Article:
Dr Emily Dennis, of the School of Mathematics, Statistics and Actuarial Science, worked with the charity Butterfly Conservation and the Centre for Ecology and Hydrology on the study, which has been published in the journal Ecological Indicators.
The research, entitled Urban indicators for UK butterflies, found that the majority of butterflies living in towns and cities are emerging earlier and are on the wing for longer than the same species living in rural areas.
Urban parks, gardens, brownfield sites and farms act as important refuges for butterflies and other wildlife, but in recent years these areas have come under increasing pressure from development, habitat loss and climate change.
The study compared trends for 28 species in urban and countryside environments. Over a 20-year period, urban butterfly abundance fell by 69% compared to a 45% decline for butterflies in rural areas.
The Small Copper and Small Heath declined much more dramatically in towns and cities than in the countryside. From 1995-2014 Small Copper abundance fell by 75% in urban areas compared to a 23% decline in rural areas.
The causes of these changes require further study, say the researchers, but it is likely to be due to the combined effects of habitat loss, intensification of land use and climate change. Butterflies are sensitive to environmental change. Declines in abundance in urban areas follow ongoing butterfly declines in the wider countryside.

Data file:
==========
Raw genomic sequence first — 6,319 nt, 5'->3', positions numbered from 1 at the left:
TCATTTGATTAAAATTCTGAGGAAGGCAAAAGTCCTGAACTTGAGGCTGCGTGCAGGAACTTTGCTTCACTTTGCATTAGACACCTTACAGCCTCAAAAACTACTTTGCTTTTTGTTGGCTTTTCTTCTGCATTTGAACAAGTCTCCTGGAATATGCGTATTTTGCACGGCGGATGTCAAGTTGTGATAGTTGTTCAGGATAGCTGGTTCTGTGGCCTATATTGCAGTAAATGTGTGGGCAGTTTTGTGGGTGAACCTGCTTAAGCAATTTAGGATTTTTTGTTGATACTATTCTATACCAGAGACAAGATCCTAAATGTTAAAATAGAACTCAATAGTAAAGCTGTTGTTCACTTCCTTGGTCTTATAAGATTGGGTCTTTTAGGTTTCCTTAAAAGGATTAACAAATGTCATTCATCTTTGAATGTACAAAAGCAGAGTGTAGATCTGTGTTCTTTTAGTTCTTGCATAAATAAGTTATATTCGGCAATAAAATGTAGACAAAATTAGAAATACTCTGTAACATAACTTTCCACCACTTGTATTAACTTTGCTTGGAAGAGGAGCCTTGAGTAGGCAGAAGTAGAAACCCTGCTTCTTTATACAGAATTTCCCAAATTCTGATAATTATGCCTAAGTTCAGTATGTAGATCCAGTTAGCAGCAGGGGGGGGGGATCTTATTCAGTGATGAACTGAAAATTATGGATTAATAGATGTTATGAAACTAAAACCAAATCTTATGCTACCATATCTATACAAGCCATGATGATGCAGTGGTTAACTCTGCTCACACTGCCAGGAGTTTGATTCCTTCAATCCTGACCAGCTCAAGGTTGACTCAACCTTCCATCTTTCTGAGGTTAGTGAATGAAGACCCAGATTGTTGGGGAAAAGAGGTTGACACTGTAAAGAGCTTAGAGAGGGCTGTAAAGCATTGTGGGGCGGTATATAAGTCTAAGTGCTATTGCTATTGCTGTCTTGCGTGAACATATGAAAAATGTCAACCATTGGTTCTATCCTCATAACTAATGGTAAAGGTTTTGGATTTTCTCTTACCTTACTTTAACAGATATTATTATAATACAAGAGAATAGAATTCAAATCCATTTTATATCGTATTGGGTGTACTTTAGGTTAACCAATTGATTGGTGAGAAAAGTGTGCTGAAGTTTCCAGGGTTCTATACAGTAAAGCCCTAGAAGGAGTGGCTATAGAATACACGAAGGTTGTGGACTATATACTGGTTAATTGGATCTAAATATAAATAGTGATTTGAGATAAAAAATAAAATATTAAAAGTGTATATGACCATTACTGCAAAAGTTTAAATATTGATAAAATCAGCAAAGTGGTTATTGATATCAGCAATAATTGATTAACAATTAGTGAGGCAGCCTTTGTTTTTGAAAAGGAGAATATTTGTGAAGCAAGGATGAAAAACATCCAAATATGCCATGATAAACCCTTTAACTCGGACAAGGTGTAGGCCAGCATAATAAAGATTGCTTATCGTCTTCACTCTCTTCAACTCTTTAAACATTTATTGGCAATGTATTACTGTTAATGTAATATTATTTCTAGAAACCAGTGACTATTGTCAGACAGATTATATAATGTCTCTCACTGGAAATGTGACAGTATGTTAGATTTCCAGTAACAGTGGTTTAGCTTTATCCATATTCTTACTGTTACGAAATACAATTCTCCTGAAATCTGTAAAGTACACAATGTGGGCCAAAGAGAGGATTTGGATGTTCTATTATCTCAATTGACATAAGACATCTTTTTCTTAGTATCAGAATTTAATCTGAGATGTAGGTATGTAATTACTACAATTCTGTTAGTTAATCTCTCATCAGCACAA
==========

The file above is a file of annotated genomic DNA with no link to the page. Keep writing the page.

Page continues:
The study found that butterflies in urban areas emerged on average two days earlier than their countryside counterparts with urban Brimstones emerging five days earlier than those found in rural locations. Flight periods for many of the species studied were also found to be slightly longer for urban butterflies than their rural counterparts.
The probable cause behind the earlier emergence and longer flight periods of urban butterflies is the ‘urban heat island’ effect – conditions in which towns and cities are slightly warmer than the surrounding countryside due to human activities
Dr Dennis, whose other collaborators were Professor Byron Morgan (University of Kent), Professor Tom Brereton (Butterfly Conservation) and Dr David Roy (Centre for Ecology and Hydrology), used sophisticated statistical techniques to reveal that practically all butterflies assessed were found to be struggling in urban areas.